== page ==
Hugh shook his head in bewilderment, and this time he laughed aloud.

“Honestly, what a marriage! I mean – the odd life one will die having led! At any rate, as you’ve guessed . . . All autumn, while our army in France was winning some of the greatest victories in its history, this contemptible specimen of manhood was . . . Dear God, days came when I could scarcely walk down the lane to post a letter, for the misery piled up in my head. Every morning I’d set to work to coax my mind or my spirit or what-have-you into action, or at least into a sensible indifference. By evening I’d be thanking my defec­tive lungs that I didn’t need to face the Foreign Office again quite yet, at the same time as I’d be longing for some work to lose myself in. And then, after a couple of months . . . Heavens, if only one understood these things!”

Hugh flopped down onto a chaise-longue, joined his hands as if in prayer, rested his chin on his finger-tips, and turned to his host as if he truly expected that if, for a few instants, he contemplated those smiling, caustic eyes, those creased jowls, and that pale lump of skull with its well-brushed white tussocks, the miasma in his own head would be dispelled.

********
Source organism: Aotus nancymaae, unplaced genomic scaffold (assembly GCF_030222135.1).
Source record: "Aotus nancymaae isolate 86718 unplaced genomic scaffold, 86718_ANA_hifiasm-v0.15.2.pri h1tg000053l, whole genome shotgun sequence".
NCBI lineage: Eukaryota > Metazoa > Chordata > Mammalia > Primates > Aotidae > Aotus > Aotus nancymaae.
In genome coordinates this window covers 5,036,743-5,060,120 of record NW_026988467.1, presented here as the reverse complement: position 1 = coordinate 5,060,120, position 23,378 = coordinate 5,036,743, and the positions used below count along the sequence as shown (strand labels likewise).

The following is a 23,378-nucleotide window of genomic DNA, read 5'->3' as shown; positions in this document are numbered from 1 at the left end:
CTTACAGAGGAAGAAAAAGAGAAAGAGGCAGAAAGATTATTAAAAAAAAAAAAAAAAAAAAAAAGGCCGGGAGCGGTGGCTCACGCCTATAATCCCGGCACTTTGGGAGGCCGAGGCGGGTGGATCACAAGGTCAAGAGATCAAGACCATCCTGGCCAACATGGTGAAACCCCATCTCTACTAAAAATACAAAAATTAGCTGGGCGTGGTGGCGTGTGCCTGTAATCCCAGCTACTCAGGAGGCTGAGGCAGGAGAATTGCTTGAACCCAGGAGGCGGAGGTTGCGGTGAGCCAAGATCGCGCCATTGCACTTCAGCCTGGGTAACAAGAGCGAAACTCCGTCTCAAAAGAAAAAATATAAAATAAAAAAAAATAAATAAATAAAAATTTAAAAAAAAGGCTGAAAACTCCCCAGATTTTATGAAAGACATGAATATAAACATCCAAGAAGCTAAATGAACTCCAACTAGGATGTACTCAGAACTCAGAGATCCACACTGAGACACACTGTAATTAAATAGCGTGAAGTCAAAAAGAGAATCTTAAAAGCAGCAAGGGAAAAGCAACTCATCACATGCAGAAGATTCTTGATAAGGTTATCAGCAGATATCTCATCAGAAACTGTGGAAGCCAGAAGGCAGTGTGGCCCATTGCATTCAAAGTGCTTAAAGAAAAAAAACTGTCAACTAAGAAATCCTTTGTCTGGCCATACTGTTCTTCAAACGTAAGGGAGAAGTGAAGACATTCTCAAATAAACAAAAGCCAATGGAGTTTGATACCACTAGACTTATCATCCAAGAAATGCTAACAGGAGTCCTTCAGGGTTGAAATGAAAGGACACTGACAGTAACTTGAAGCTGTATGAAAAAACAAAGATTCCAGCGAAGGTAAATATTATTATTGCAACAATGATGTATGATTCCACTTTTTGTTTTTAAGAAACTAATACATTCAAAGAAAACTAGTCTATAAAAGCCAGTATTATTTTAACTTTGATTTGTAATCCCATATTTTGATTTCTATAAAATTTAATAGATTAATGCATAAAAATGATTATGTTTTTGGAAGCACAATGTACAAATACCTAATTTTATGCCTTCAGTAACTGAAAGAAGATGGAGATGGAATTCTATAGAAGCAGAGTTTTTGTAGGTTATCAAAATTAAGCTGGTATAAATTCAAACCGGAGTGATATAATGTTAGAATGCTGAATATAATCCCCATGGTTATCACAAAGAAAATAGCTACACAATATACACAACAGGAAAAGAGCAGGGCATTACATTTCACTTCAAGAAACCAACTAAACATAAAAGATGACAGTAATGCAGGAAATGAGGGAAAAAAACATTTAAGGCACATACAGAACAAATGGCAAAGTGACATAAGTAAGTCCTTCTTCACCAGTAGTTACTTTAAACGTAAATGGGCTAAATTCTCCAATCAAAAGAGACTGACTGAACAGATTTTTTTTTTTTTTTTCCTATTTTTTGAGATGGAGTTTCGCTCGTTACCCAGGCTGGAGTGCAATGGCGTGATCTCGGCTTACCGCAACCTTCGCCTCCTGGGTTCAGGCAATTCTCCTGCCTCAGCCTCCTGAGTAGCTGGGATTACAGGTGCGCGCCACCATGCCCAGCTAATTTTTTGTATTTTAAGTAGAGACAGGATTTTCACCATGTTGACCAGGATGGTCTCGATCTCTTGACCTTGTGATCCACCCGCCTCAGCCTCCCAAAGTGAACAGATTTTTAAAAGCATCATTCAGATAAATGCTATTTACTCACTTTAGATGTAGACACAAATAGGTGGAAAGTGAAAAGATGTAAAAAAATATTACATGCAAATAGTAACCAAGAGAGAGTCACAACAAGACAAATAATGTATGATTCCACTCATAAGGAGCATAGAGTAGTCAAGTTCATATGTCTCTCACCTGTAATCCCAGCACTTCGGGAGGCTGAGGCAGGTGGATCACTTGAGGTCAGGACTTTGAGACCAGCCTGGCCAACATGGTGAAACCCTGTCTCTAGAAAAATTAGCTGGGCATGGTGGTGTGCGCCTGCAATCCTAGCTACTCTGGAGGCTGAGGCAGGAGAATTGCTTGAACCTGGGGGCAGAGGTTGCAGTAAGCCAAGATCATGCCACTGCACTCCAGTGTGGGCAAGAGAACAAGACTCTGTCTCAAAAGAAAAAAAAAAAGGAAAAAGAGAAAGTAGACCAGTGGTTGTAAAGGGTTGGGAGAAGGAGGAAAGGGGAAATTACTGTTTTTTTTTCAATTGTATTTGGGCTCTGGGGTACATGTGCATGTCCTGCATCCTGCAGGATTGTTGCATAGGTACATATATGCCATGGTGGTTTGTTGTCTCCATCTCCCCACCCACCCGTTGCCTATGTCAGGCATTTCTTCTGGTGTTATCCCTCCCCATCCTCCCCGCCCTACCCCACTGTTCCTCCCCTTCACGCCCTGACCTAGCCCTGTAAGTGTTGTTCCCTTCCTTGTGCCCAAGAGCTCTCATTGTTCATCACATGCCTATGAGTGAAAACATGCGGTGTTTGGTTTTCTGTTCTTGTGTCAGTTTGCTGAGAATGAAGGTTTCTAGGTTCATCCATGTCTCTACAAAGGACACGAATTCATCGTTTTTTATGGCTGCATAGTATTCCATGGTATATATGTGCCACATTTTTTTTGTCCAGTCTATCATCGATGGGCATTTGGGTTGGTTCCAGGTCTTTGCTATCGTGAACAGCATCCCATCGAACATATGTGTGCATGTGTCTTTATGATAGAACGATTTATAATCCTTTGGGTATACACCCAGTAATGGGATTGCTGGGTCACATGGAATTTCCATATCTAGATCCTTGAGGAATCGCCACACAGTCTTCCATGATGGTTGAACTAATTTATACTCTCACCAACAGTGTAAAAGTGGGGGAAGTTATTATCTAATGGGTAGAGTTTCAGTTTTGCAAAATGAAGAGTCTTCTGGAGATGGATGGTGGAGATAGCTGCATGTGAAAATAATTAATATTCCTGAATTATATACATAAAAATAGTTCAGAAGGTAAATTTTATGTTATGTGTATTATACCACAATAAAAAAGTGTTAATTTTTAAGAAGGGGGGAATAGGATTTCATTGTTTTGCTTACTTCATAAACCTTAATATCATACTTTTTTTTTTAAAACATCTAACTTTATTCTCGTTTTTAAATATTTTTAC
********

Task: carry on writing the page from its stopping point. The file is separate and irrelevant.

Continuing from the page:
“You know, it’s really very strange, how one is invariably rescued, or how I’ve hitherto been rescued – though one can’t but be aware that the year may come when one’s melancholy doesn’t lift. But thanks to Lord knows what physiological or psychological rhythms . . . At all events, the merciful time comes when I can feel my wits becoming more ironical, more amused.”

“And what was it that you were thinking about gloomily then and you’re thinking about more sanguinely now? Oh hello, darling.” Slower than Hugh, who had seen Valentina first, Giacomo hauled himself to his feet. “Come and sit by the fire. We’ve been commandeering the only few square metres in the house that are even remotely warm.”

Copyright ” 2004 by William Rivi’re. Reprinted with permission from Grove Atlantic, Inc. All rights reserved.